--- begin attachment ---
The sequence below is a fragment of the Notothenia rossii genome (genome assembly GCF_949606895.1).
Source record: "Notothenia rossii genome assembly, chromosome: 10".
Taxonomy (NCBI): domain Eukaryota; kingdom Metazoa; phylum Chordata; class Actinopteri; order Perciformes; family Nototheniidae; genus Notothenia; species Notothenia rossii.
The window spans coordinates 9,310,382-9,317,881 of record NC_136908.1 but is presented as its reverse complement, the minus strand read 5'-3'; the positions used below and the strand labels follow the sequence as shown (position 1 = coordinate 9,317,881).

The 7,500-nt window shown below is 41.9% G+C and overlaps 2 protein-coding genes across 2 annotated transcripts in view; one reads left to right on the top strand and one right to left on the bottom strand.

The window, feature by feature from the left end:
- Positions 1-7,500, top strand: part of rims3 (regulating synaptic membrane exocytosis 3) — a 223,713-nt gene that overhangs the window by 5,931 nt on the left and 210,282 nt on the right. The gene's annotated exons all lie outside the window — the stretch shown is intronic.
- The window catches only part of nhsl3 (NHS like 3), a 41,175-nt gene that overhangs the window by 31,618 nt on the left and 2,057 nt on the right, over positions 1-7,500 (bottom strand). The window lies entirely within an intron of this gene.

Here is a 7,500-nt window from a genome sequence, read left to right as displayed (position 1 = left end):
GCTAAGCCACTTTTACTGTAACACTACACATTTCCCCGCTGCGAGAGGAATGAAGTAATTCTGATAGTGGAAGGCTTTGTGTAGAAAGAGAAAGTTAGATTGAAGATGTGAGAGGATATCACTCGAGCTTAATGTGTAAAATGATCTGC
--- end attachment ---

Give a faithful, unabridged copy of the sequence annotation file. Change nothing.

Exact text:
The sequence below is a fragment of the Notothenia rossii genome (genome assembly GCF_949606895.1).
Source record: "Notothenia rossii genome assembly, chromosome: 10".
Taxonomy (NCBI): domain Eukaryota; kingdom Metazoa; phylum Chordata; class Actinopteri; order Perciformes; family Nototheniidae; genus Notothenia; species Notothenia rossii.
The window spans coordinates 9,310,382-9,317,881 of record NC_136908.1 but is presented as its reverse complement, the minus strand read 5'-3'; the positions used below and the strand labels follow the sequence as shown (position 1 = coordinate 9,317,881).

The 7,500-nt window shown below is 41.9% G+C and overlaps 2 protein-coding genes across 2 annotated transcripts in view; one reads left to right on the top strand and one right to left on the bottom strand.

The window, feature by feature from the left end:
- Positions 1-7,500, top strand: part of rims3 (regulating synaptic membrane exocytosis 3) — a 223,713-nt gene that overhangs the window by 5,931 nt on the left and 210,282 nt on the right. The gene's annotated exons all lie outside the window — the stretch shown is intronic.
- The window catches only part of nhsl3 (NHS like 3), a 41,175-nt gene that overhangs the window by 31,618 nt on the left and 2,057 nt on the right, over positions 1-7,500 (bottom strand). The window lies entirely within an intron of this gene.

Here is a 7,500-nt window from a genome sequence, read left to right as displayed (position 1 = left end):
GCTAAGCCACTTTTACTGTAACACTACACATTTCCCCGCTGCGAGAGGAATGAAGTAATTCTGATAGTGGAAGGCTTTGTGTAGAAAGAGAAAGTTAGATTGAAGATGTGAGAGGATATCACTCGAGCTTAATGTGTAAAATGATCTGC